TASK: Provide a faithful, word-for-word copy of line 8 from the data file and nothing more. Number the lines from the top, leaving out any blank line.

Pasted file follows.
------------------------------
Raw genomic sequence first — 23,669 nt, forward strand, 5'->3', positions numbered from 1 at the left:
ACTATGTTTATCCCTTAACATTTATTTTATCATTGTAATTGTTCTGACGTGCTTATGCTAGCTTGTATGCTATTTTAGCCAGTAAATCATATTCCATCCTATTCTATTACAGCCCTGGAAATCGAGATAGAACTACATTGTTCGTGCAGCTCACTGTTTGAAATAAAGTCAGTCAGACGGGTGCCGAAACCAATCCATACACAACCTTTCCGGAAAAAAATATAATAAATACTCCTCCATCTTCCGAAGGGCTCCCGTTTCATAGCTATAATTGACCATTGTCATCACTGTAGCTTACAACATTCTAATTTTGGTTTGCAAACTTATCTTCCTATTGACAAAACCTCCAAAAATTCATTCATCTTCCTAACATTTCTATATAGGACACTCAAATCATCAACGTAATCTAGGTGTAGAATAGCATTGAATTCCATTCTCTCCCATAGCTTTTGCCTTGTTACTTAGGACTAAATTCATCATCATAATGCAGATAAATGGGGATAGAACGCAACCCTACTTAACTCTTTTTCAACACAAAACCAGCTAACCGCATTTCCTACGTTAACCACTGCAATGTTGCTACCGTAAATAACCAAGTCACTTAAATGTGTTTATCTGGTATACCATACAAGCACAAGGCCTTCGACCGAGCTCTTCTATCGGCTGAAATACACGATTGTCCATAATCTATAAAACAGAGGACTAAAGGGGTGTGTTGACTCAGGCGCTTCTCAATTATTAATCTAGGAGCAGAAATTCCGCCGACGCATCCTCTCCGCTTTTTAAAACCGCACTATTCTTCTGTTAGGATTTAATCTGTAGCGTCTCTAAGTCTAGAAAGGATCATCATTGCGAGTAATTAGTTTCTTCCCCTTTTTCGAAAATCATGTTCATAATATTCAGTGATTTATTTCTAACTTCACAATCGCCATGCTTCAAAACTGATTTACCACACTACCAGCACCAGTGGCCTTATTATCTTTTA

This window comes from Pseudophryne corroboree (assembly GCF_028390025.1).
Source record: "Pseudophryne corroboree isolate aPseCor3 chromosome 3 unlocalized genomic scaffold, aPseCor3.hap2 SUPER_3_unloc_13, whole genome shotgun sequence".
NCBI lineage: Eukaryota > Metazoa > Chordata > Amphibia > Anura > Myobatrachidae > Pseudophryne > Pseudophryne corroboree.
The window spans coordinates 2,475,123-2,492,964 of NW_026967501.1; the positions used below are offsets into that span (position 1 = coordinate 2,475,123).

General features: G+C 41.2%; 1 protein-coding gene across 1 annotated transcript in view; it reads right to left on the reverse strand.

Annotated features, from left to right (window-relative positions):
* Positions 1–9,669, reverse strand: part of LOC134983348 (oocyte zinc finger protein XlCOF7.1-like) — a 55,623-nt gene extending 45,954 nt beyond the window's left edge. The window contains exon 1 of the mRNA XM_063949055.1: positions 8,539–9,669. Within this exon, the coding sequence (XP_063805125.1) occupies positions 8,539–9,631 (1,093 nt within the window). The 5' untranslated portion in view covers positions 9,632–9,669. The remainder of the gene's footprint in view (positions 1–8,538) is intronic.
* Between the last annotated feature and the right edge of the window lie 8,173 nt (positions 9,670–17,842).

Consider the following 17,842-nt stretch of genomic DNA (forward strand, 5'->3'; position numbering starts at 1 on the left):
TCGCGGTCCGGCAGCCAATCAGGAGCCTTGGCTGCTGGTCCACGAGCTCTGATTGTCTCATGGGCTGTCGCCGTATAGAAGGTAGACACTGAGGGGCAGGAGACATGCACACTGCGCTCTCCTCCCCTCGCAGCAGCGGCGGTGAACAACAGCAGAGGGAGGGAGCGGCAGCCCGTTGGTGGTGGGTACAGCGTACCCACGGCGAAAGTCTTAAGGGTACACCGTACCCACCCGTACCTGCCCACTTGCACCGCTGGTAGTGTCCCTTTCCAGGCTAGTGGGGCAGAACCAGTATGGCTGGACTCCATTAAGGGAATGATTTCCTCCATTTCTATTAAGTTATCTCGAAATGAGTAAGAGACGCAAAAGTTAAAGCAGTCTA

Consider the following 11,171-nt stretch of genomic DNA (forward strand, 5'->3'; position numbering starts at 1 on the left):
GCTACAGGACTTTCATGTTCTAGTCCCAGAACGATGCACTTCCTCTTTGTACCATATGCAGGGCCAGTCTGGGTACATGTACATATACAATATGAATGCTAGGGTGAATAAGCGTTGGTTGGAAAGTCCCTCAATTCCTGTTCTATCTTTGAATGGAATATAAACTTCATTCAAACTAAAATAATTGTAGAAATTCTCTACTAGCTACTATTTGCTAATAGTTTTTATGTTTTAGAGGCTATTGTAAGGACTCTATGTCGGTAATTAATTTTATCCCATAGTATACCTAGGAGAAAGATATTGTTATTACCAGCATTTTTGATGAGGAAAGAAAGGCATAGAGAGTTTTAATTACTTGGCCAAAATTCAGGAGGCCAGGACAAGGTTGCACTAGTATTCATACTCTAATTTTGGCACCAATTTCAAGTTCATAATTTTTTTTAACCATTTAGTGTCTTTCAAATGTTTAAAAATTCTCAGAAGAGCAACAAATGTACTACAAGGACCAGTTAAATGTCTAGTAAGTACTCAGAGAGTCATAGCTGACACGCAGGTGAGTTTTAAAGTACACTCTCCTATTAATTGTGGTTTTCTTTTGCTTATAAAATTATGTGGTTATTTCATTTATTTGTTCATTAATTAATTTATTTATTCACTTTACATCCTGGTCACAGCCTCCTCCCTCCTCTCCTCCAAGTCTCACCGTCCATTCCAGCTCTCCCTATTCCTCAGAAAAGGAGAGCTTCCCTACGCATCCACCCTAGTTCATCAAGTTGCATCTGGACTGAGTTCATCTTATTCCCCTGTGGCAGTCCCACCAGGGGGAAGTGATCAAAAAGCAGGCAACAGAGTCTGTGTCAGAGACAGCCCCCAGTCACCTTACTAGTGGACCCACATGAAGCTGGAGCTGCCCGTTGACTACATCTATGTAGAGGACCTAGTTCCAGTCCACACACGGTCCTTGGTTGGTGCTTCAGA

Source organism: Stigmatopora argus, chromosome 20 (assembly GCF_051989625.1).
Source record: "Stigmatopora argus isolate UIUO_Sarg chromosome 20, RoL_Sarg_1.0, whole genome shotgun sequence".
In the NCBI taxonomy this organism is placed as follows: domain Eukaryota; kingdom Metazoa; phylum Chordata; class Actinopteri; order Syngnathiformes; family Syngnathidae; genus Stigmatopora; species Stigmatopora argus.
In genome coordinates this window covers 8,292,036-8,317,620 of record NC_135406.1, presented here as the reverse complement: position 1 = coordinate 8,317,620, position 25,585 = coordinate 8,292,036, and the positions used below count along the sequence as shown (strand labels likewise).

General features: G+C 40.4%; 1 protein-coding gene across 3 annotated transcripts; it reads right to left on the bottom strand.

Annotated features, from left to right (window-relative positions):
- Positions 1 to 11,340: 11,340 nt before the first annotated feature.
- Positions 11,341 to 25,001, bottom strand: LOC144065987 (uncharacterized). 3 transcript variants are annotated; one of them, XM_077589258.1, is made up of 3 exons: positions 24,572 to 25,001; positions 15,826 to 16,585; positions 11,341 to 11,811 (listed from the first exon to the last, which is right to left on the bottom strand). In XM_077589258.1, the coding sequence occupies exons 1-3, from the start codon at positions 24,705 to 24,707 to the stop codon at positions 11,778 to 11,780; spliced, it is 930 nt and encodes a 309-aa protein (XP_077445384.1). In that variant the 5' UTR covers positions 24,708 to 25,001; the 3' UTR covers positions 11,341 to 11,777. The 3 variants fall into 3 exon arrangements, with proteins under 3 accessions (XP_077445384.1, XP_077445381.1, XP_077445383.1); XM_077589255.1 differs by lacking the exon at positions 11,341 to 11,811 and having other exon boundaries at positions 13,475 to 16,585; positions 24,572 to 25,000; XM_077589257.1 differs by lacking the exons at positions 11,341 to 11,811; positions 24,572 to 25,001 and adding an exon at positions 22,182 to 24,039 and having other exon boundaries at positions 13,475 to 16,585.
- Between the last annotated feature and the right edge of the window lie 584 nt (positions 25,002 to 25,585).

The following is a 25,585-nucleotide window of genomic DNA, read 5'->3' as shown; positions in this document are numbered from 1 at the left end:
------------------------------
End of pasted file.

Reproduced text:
Annotated features, from left to right (window-relative positions):